Even for diagnosed concerns of lesser severity (e.g., depression or anxiety), diagnoses may still be usefully supplemented with other languages of suffering, or of unused meanings and resourcefulness. It is whether (or how) clients live according to the languages they are exposed to (or that are proposed to them) that matters most. Linguistic downsides can arise if one feels limited by a diagnosis’ media-furnished storylines, particularly if such storylines implicate one’s sense of identity and possibility. At worst, diagnoses offer a totalizing or exclusive language that furnishes convincing storylines to clients and counsellors of progressive enfeeblement, demoralization, and failure.10
The ‘diagnose and treat’ medicalizing logic and discourse I have been describing has seen its share of resistance from counsellors, including from me. Among scholars of counselling, debates have raged over what counsellors should listen for and respond with as they converse with clients. Considerable research has been informing the debates, without any clear winner over what should be said and done — other than research consistently identifying the quality of the conversational relationship as paramount, and with client feedback on the process and outcomes helping to keep the relationship that way.11 For me, this is not another way of saying that the (mental) health professional needs a good “bedside manner.” It is about counsellors engaging clients on what they want to see different in their lives, conversed with in respectful and resourceful ways about which clients have considerable say. Medical language and logic is but one language and way for engaging in these conversations.
A concern that brought me to academic life as a counsellor educator came from recognizing the effects that medicalizing logic and language were having on my own practice as a counsellor. Sometimes the effects crystallized in bureaucratic expectations that I stick to a medicalizing discourse, despite it being antithetical to my preferred approaches to practice. How, for example, should one square a relational understanding of parent-child conflict with an agency or insurer’s need for a diagnosis like “oppositional disorder” (i.e., in the child) so that the parent and child can legitimately be seen together in counselling? More importantly, I have been concerned with the increasing incursion of ‘diagnose and treat’ understandings into normal aspects of the human condition: the moods, stucknesses, and relational conflicts that can seem unadressable in clients’ lives without some kind of professional assistance. When, or how often, do such concerns foretell acute or chronic mental disorders, and when might they otherwise relate to parts of the warp and weft of everyday life?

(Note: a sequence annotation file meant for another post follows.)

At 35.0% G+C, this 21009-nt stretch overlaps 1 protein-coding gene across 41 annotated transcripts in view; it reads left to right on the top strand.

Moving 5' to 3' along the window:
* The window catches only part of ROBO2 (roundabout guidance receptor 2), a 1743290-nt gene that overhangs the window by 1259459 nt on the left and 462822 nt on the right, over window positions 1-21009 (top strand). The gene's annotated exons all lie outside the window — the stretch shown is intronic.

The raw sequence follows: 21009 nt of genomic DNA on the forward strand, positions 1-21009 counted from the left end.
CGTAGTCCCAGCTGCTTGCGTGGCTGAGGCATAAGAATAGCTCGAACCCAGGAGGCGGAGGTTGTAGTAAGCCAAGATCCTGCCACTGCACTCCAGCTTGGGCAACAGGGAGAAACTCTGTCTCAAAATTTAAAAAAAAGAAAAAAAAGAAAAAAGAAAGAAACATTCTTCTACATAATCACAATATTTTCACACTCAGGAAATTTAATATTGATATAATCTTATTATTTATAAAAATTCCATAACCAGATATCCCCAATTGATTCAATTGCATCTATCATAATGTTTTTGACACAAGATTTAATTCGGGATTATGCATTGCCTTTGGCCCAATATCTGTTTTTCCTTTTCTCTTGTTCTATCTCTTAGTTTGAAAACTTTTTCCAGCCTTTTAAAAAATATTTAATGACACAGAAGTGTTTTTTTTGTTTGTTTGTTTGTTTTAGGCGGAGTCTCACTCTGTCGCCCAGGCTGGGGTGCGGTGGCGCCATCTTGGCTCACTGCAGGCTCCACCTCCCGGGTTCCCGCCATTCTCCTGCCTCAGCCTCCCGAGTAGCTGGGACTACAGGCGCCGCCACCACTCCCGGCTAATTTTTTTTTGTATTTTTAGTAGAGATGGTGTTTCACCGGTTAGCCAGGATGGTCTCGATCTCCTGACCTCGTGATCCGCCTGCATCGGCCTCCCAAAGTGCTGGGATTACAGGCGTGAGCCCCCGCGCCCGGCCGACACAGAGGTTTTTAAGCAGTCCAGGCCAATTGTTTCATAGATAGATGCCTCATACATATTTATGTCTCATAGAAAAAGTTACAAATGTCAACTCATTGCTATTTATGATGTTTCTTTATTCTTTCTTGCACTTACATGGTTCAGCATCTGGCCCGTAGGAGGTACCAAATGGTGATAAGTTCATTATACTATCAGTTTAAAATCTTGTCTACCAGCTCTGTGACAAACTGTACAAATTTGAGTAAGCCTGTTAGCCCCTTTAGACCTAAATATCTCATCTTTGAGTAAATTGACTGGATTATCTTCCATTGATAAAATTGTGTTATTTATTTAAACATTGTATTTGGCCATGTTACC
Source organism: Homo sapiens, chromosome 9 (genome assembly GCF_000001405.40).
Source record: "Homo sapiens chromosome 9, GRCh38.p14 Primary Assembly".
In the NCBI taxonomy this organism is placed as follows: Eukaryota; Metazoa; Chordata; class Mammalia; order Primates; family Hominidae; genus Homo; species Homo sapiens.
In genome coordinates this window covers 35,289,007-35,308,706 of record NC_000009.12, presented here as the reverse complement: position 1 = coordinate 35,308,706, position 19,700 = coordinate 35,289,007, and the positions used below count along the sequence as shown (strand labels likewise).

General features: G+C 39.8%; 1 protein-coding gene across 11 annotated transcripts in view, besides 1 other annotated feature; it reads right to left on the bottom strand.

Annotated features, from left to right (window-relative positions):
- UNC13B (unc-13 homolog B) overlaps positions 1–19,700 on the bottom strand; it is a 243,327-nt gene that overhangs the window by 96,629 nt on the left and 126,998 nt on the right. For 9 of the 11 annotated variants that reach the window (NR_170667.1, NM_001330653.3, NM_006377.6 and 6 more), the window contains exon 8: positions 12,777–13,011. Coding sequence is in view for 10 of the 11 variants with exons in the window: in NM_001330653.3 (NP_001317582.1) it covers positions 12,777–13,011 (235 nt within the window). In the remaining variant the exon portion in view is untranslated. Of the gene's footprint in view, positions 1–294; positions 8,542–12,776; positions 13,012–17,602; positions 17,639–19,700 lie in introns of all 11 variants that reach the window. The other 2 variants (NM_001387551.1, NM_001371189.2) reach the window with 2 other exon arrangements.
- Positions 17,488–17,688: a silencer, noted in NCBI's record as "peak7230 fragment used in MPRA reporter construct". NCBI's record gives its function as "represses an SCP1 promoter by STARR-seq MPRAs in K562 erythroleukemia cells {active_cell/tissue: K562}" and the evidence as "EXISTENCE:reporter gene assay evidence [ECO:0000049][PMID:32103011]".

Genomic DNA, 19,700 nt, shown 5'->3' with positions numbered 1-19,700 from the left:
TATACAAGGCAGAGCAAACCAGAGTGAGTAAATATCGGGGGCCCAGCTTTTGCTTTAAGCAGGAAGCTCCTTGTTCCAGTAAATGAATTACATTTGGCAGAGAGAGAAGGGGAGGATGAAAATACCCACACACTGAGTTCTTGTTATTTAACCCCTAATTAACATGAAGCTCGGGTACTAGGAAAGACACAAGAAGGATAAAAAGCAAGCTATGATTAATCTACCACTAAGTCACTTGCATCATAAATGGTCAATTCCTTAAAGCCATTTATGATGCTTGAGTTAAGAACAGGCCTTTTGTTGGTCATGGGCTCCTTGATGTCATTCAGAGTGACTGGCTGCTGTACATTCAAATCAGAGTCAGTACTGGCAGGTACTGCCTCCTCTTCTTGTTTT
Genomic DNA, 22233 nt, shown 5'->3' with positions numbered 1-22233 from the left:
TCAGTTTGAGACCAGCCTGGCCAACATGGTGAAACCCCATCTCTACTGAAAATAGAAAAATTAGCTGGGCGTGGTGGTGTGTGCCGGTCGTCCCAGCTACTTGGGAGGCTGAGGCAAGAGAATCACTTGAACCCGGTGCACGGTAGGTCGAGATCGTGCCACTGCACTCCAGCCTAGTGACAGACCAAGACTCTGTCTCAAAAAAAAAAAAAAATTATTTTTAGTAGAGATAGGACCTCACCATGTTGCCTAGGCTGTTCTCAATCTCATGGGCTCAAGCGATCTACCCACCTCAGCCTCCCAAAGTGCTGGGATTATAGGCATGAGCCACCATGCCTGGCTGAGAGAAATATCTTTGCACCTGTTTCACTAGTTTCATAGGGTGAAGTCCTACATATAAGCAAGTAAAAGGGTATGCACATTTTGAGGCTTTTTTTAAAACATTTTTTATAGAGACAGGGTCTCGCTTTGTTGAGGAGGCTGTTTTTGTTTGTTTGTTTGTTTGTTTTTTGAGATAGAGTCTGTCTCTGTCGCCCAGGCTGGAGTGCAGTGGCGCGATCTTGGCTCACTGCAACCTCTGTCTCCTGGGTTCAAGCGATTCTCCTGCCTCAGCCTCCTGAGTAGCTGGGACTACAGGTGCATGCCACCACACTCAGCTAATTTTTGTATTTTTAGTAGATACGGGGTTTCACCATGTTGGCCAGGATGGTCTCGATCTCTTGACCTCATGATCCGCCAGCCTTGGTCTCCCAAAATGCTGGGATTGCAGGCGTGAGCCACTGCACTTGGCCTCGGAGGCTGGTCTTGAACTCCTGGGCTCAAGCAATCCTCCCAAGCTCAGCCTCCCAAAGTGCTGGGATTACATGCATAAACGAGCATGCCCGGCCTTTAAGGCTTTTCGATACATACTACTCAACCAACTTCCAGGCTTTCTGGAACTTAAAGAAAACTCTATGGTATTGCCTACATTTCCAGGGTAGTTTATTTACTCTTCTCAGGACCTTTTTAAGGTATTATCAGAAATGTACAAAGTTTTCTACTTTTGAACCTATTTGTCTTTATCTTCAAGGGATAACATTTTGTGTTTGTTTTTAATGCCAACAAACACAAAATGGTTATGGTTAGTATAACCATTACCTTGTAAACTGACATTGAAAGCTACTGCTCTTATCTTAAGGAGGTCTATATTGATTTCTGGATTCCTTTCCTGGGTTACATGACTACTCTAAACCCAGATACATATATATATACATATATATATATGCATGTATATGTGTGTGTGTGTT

My hope is that students of counselling engage in conversational work that clients deem collaborative, reflective, resourceful, and above all useful in addressing what concerns them. As all of this relates to the medicalizing logic and language that I have been critiquing; my concern is not that counsellors need to know and be able to use this logic and language (they do, to talk to other health professionals and to sometimes make referrals when warranted). Counsellors are professionally obliged to engage in ethical conversational work not tethered solely to a medicalized language and logic. However, for economic, professional, and cultural reasons, this language and logic seems to have become primary. For the public, this primacy brings constraints on what users of counselling might be able to discuss, should their concerns be non-diagnosable within increasingly rationed counselling services paid for by public funds or private insurers. The moods and stucknesses once seen as legitimate reasons to talk to a counsellor arguably may be diminishing in cultural significance given how our formerly responsive social safety net is defunded. As what is left of that safety net becomes more prescriptive in line with a medicalizing logic, I am concerned for what this means for the conversations of clients and counsellors.
- Conrad, P. (2007). The medicalization of society: On the transformation of human conditions into treatable disorders. Baltimore, MD: The Johns Hopkins University Press. ↩
- Sharfstein, S.S. (1987). Third-party payments, cost containment, and DSM-III. In G.L.Tischler (Ed.), Diagnosis and classification in psychiatry. A critical appraisal of DSM-III . (pp. 530-538). New York: Cambridge University Press. ↩
- Illouz, E. (2008). Saving the modern soul: Therapy, Emotions, and the Culture of Self-Help. Berkeley, CA: The University of California Press. ↩
- Brinkmann, S. (2014). Languages of suffering. Theory & Psychology, 24, 630 – 648 ↩
- Rapley, M., Moncrieff, J. & Dillon, J. (Eds.) (2011). De-medicalizing misery: Psychiatry, psychology and the human condition. London: Palgrave Macmillan. ↩
- Speed, E., Moncrieff, J. & Rapley, M. (Eds.) (2014). De-medicalizing misery II: Society, politics and the mental health industry. New York: Springer ↩
- Frances, A. (2013). Saving normal: An insider’s revolt against out-of-control psychiatric diagnosis, DSM-5, big pharma, and the medicalization of ordinary life. New York: William Morrow. ↩
- Burr, V. (2015) Social constructionism (3rd ed.). New York, NY: Routledge ↩
- Brinkmann, S. (2016). Diagnostic cultures. London: Routledge. ↩
- Gergen, K. J. (1990). Therapeutic professions and the diffusion of deficit. Journal of Mind and Behavior, 11, 353-368. ↩
- Wampold,B. E., & Imel, Z. (2015). The Great Psychotherapy Debate: The evidence for what makes psychotherapy work (2nd ed.). New York, NY: Routledge. ↩